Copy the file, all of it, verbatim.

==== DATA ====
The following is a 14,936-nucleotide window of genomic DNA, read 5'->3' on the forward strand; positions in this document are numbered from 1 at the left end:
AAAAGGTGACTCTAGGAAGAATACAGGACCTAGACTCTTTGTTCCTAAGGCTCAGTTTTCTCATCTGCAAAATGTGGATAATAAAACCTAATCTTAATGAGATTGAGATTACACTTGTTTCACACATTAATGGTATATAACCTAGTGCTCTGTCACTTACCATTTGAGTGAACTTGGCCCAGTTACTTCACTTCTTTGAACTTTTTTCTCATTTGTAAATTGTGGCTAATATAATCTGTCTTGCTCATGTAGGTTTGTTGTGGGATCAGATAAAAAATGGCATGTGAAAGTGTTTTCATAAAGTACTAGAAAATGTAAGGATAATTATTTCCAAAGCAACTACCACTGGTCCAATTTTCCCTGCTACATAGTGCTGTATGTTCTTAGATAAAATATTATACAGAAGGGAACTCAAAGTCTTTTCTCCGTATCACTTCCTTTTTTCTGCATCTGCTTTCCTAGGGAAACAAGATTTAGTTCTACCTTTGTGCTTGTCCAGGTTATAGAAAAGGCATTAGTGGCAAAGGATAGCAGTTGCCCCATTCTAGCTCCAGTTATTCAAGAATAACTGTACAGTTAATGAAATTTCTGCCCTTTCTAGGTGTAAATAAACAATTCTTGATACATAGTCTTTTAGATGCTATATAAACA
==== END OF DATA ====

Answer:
The following is a 14,936-nucleotide window of genomic DNA, read 5'->3' on the forward strand; positions in this document are numbered from 1 at the left end:
AAAAGGTGACTCTAGGAAGAATACAGGACCTAGACTCTTTGTTCCTAAGGCTCAGTTTTCTCATCTGCAAAATGTGGATAATAAAACCTAATCTTAATGAGATTGAGATTACACTTGTTTCACACATTAATGGTATATAACCTAGTGCTCTGTCACTTACCATTTGAGTGAACTTGGCCCAGTTACTTCACTTCTTTGAACTTTTTTCTCATTTGTAAATTGTGGCTAATATAATCTGTCTTGCTCATGTAGGTTTGTTGTGGGATCAGATAAAAAATGGCATGTGAAAGTGTTTTCATAAAGTACTAGAAAATGTAAGGATAATTATTTCCAAAGCAACTACCACTGGTCCAATTTTCCCTGCTACATAGTGCTGTATGTTCTTAGATAAAATATTATACAGAAGGGAACTCAAAGTCTTTTCTCCGTATCACTTCCTTTTTTCTGCATCTGCTTTCCTAGGGAAACAAGATTTAGTTCTACCTTTGTGCTTGTCCAGGTTATAGAAAAGGCATTAGTGGCAAAGGATAGCAGTTGCCCCATTCTAGCTCCAGTTATTCAAGAATAACTGTACAGTTAATGAAATTTCTGCCCTTTCTAGGTGTAAATAAACAATTCTTGATACATAGTCTTTTAGATGCTATATAAACA